knights' armor, 192.
Conjurers, 233.
Corselet, 257.
Coxcomb, cited, 161, 178.

E
Cracovia, King of, 233.

Elenor, Queen, the story of, xcix, 116.
Crane, sign of the, 106.

Entertainment at inns, 177.
Crier, town, 173.
Cupid's Revenge, cited, 201.
Curtain, lack of, on old stage, 184f.

F
Curtain Theatre, xi.
Cypress branches at funerals, 232. Fading, 219.

Fair Margaret and Sweet William,

a ballad, 178.
D

Faithful Friends, its satire on the
Dagonet, Sir, 224, 253.

fashion of romance-reading, xciv.
Dam, the devil's, 169.

Faithful Shepherdess, its unpopu.
Day, Rowley, and Wilkins, Travailes larity, cix.

of the Three English Brothers, Falconer, 234.
its bearing on the date of Kn. of | Favor, lady's, 228.
B. P., xi; its relationship to Feathers, 237, 257.
the burlesque in Kn. of B. P., Fencing-school, cx, 172.
xcix f.
22)

Fingers, barber's knacking' of, 197.
Deed indent, 227.

Fire-eaters, 220.
Defiance, mode of, in romances of Flags, 249.
chivalry, 171.

Footman, 176.
Dekker, Thos., his attacks on the Forked heads, 268.
romances, xciv.

Fortune, my Foe, a song, 264.
Devil's mark on witches, 211. Four Plays in One, xxiii; cited, 152.
Diet as a medicinal remedy, 136, Four Prentices of London. Cf. Hey.
168, 211, 213.

wood.
Dog, possession of, a mark of a Franarco, Palmerin de Oliva's con-
gentleman, 216.

flict with, 140 ff.
Don Quixote, its bearing on the date Freeman, qualifications of a, 114.

U

G

Hobby-horse, 241.
Gallants seated on the stage, ciii,

Hogsdon, 245.

Honest Man's Fortune, cited, 271.
108 ; their aversion to the combing

Honour of a London Apprentice, a
of the hair, 196 ; their fashion of

ballad, a possible object of the
trimming the beard and dressing

burslesque, lxi, 118.
the hair, 208 ; their aversion to

Horace, 105, 274.
shorn locks, 209; their scorn of
the tradesmen, 213, 270.

Host, proverbial merriment of mine,

190.
Galley-foist, captain of the, 262.

Hostess, kissing of, on leaving an ina,
Gargantua, 205.

235.
Garters, 245.

Hotspur, lines from speech of, 123.
Gaskins, 161.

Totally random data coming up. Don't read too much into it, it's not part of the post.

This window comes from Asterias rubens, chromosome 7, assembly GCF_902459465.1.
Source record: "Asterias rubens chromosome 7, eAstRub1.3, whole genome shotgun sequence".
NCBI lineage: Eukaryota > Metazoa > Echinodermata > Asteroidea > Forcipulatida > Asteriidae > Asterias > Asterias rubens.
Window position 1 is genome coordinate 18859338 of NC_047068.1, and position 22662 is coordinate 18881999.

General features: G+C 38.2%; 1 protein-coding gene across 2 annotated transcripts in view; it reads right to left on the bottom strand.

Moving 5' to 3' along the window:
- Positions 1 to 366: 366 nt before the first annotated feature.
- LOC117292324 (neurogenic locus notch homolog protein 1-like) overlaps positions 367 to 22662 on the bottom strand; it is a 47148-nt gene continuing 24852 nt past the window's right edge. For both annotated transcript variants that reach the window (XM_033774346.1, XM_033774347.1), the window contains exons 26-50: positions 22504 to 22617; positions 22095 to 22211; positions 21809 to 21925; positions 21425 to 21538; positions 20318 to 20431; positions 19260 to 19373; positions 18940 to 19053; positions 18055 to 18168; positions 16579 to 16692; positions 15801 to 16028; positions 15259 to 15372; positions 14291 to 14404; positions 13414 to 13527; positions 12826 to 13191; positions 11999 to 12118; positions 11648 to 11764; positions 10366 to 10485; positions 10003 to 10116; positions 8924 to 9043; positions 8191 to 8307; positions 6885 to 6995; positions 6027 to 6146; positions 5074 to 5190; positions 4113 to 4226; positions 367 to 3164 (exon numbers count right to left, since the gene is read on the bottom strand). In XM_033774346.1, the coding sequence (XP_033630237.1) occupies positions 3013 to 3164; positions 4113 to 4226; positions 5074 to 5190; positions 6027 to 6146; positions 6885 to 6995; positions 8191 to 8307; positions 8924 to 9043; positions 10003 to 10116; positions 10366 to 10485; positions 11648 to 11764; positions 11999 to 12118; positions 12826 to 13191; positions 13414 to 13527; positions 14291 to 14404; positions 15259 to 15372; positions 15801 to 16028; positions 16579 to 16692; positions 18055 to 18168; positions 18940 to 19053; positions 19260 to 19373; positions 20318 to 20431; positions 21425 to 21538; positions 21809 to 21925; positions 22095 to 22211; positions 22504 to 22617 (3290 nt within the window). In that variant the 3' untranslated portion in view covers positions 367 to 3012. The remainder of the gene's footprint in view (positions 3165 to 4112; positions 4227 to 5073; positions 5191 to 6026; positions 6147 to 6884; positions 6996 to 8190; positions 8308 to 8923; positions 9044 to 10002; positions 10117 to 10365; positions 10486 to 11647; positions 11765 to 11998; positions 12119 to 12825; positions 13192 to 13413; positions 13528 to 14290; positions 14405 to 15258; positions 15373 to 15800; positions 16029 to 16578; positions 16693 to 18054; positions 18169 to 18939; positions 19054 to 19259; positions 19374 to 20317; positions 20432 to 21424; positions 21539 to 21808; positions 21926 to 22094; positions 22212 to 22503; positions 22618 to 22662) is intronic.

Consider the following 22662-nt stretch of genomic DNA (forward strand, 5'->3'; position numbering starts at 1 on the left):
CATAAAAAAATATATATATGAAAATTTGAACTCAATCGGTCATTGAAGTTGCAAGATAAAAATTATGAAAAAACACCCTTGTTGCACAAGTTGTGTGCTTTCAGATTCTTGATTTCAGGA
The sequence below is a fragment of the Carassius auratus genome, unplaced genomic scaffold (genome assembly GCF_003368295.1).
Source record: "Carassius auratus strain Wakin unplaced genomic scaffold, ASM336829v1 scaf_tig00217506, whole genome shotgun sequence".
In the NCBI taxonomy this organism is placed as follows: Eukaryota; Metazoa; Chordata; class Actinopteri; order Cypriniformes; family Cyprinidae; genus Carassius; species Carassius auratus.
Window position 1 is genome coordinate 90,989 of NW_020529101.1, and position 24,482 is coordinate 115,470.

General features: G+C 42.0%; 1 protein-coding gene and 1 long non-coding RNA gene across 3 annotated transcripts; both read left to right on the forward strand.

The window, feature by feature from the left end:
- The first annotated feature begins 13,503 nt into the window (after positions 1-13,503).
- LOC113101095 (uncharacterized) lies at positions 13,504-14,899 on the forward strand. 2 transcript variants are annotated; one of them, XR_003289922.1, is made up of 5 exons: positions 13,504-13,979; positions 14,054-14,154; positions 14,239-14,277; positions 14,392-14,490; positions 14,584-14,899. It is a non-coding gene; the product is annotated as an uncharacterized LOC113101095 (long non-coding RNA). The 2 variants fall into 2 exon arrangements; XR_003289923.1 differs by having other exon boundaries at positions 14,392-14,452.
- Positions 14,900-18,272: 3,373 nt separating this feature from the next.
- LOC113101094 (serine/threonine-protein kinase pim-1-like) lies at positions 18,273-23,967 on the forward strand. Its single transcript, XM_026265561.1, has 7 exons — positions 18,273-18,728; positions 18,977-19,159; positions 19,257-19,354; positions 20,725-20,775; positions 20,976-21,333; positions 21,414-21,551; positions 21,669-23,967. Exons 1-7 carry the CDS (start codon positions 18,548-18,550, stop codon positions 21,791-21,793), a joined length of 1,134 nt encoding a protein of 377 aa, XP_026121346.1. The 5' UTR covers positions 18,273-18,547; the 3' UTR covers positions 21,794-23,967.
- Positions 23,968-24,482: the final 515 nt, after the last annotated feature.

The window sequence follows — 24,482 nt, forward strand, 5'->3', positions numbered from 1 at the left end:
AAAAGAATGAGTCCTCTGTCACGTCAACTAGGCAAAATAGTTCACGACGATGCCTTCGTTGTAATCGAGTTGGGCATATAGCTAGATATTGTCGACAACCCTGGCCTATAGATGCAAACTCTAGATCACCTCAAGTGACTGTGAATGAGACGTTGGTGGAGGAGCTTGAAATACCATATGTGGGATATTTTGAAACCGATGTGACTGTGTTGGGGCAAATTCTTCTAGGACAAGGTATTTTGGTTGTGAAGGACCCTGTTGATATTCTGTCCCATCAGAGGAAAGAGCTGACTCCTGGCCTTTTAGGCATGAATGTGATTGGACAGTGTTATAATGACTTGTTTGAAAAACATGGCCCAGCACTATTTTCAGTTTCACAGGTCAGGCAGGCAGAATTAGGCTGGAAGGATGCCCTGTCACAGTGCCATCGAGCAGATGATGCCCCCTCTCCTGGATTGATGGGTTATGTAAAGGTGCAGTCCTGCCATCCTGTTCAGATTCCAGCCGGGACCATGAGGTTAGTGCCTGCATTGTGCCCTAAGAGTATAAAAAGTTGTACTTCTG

Humorous Lieutenant, cited, 228, 243.
Giants, conventional employment of,
in romances of chivalry, xlix, 161;

I
Palmerin de Oliva's conflict with,
140 ff., 198; Rosicler's conflict I am three merry men, a catch, 178.
with, 197 ; boastful manner of,
204.

J
Gloves given as presents at betrothals Jane Shore, xcv, xcviii, 120.
and weddings, 134 ; decorations

Jerkin, 251.
of, 134 ; costs of, 135.

Jeronimo, 125.
Go from my window, a catch, 215. Jillian of Berry, 235.
God of sleep, 187.

John Dory, a ballad, 168.
Gresham, Life and Death of Sir

Jonson, Ben, Alchemist, as an evi-
Thomas, xcv, xcvii, 115.

dence of the date of Kin. of B. P.;
Grocers, civic importance of, 114f.; his satirical treatment of the Ro.
guild livery of, 127; shop dress

mances of chivalry and the ro-
of, 139; hall of, 269.

mantic drama, xci ff. ; his satir.
Gun-flint, 258.

ical treatment of Jacobean audi-
Guns, 246, 249.
Guy of Warwick, lxix, lxxii, lxxiii,
1xxvi, lxxxi.

K

Keysar, Robert, xiv, xv, 106.
H

King and No King, its burlesque
Heads, velvet, 244.

elements, xii, xxx ; cited, 152, 206.
Helmet, 172.

knight and Shepherd's Daughter,
Her Majesty's Servants, xvii, xviii, a ballad, 182.
271.

Knights-errant, names of, 149; order
Hermaphrodite, xiii, 200.

of, 151; vows and oaths of, 162;
Heywood, Thos., The Four Prentices duties of, 165; numerous frater.

of London, as an evidence of the nities and religious character of,
date of Kn. of B. P., xiii; as an 175 ; fastings of, 194;

hard
object of the burlesque, lix ff., 117, couches of, 194.
149 ; as a type of the chivalric Knight of the Burning Pestle, edi-

drama, lxxxii; analysis of its plot, tions, iiff. ; date and stage-history,
cui lxxxii ff. ; as typical of the taste of xiff. ; authorship, xxi ff., 106,

tradesmen xcvi; cited, 117, 149, 107, 270, 272, 274 ; originality of
222163, 225; If you know not me, the conception, xxv ; relationships

xcv, xcvii, 115; Edward IV, xcv, with the Romances of Chivalry and
xcviii, 120.

Don Quixote, xxxii ff. ; relation.
Ho, ho, no body at home, a catch, 235. ships with contemporary plays and

ences, cviii.